(Updated at 8:35 a.m.) The line wrapped around the church, dozens of people deep. One woman waited 45 minutes and still hadn’t reached the front of the building while a volunteer lapped the church, passing out water to those waiting in the sticky heat.
On Wednesday morning in the Green Valley neighborhood, Our Lady Queen of Peace Catholic Church (2700 19th Street S.) again teamed up with D.C.-based celebrity chef Jose Andres’ World Central Kitchen to serve meals to those in need. Since the onset of the coronavirus pandemic, the church has seen the number of families it helps grow.
In the past, families would gather inside Father Ray Hall for treats and coffee. There were around 200 families that would participate, and the gatherings created a close community feel. Since then the number of families has increased to an average of 630, and the indoor gatherings have moved outside in order to comply with social distancing guidelines.
On Wednesday, World Central Kitchen served more than 3,580 meals to those in need at the church.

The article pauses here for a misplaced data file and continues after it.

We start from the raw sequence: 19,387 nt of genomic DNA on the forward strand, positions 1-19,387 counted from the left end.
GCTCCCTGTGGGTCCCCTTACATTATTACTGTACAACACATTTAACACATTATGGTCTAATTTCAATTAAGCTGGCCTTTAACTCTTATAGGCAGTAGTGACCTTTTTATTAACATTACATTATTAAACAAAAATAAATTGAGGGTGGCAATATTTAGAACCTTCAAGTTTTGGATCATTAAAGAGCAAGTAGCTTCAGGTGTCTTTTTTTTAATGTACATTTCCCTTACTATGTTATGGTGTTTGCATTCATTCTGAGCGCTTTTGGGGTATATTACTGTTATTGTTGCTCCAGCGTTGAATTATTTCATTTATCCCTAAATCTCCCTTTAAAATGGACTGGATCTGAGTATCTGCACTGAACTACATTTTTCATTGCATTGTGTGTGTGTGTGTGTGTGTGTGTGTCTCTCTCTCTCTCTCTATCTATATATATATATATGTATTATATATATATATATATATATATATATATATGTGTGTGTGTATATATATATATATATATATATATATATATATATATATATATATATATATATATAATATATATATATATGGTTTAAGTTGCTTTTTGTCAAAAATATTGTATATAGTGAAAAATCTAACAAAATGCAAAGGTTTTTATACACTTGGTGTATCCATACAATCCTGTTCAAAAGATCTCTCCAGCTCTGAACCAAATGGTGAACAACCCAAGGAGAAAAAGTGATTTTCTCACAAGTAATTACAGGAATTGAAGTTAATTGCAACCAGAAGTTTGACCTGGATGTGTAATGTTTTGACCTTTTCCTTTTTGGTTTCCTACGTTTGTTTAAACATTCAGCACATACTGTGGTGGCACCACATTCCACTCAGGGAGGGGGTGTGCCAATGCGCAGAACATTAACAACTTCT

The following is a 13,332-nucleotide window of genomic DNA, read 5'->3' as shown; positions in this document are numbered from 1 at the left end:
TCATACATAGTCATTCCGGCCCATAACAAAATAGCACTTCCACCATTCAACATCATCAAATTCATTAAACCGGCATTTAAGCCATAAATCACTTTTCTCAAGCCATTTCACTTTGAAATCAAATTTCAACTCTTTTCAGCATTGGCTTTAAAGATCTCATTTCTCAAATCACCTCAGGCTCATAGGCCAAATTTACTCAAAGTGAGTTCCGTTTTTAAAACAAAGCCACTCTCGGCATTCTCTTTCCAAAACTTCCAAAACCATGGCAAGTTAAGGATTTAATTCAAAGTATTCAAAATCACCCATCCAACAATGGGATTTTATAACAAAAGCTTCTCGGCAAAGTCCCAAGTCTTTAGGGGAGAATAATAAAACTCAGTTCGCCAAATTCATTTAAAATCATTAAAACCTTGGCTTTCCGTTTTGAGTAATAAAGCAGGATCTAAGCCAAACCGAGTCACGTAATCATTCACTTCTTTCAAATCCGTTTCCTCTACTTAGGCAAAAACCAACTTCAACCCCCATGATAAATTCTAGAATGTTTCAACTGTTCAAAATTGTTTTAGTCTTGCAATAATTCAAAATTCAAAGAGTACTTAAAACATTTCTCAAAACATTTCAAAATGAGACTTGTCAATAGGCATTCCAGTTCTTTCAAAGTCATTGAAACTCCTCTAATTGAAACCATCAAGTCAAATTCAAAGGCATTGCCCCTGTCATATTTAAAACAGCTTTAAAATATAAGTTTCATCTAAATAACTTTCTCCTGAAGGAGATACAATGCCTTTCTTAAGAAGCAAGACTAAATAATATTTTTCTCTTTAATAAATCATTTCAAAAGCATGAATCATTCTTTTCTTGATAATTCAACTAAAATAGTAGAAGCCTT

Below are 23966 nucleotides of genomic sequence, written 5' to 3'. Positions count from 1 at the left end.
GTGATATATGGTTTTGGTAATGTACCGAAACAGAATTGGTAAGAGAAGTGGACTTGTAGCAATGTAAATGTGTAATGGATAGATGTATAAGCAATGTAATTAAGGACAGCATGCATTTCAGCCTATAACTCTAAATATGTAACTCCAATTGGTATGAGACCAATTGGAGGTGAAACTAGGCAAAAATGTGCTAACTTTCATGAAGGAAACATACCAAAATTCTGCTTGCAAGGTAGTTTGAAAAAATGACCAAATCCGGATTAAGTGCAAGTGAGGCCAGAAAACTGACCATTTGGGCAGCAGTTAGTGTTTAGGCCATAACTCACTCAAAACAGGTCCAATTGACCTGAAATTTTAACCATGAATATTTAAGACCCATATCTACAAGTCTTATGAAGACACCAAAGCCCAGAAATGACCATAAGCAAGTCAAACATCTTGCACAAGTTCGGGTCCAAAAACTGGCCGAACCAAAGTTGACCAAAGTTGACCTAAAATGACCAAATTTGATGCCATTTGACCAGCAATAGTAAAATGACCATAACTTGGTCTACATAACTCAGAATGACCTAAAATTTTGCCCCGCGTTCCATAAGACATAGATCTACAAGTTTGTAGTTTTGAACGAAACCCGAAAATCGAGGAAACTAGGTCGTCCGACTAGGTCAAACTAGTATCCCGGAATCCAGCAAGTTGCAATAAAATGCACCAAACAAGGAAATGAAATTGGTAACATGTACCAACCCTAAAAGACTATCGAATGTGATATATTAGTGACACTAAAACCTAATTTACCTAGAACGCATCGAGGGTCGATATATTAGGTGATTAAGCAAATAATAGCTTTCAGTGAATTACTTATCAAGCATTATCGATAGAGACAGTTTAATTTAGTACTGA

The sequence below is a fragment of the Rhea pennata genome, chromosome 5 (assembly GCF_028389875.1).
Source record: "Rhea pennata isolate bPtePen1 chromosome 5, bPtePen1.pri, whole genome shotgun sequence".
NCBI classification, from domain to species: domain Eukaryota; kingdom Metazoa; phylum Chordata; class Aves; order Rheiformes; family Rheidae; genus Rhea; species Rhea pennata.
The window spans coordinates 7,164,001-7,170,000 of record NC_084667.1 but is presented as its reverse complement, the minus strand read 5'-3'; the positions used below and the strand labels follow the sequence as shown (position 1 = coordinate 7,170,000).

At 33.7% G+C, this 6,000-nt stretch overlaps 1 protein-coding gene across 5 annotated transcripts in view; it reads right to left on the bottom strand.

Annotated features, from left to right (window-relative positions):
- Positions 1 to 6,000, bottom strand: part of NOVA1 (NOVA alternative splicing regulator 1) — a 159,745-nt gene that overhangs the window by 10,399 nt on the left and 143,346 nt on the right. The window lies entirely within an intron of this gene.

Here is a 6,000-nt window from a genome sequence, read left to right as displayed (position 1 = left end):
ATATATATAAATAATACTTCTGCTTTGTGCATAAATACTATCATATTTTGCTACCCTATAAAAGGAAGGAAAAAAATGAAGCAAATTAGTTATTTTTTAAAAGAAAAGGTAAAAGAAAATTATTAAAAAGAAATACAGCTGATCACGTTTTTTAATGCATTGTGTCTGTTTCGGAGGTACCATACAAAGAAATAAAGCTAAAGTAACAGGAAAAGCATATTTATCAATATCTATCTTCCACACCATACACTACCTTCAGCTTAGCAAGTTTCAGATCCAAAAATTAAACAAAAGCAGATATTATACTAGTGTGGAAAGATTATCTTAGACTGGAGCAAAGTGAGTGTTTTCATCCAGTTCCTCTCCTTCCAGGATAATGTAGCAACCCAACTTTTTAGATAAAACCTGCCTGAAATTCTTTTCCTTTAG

This is the second time the nonprofit and the church has worked together. The first time was on May 22 when 3,200 meals were served.
“I heard that it was very good. They really enjoyed having something… it’s like having a restaurant come to them,” said Sally Diaz-Wells, the church’s social justice and outreach minister.
The church normally holds weekly food drives on Wednesdays, gathering groceries and commonly needed food items such as bread, meat, and cheese, as well as shelf-stable items like pasta, beans and mac and cheese for the kids.
“We try to have low-sugar foods and high-protein foods in each of our bags,” said Diaz-Wells.
To provide a safe experience on Wednesday, the church placed 6-foot markers on the sidewalk in front of the building to guide people with social distancing. Organizers also ensured contactless pickup by placing the bags on chairs 6 feet away from both the entrance to the building and the rest of the line, and calling recipients forward when it was their turn. They also offered masks and required 100 percent mask-wearing.
Those interested in donating food to the church find a list of items on its website. Financial donations are also accepted.
Diaz-Wells emphasized the importance of the staff’s health to keep the food drives running each week.
“We’ve been blessed. We’ve been healthy and safe since the beginning,” she said.
Photo by Jay Westcott
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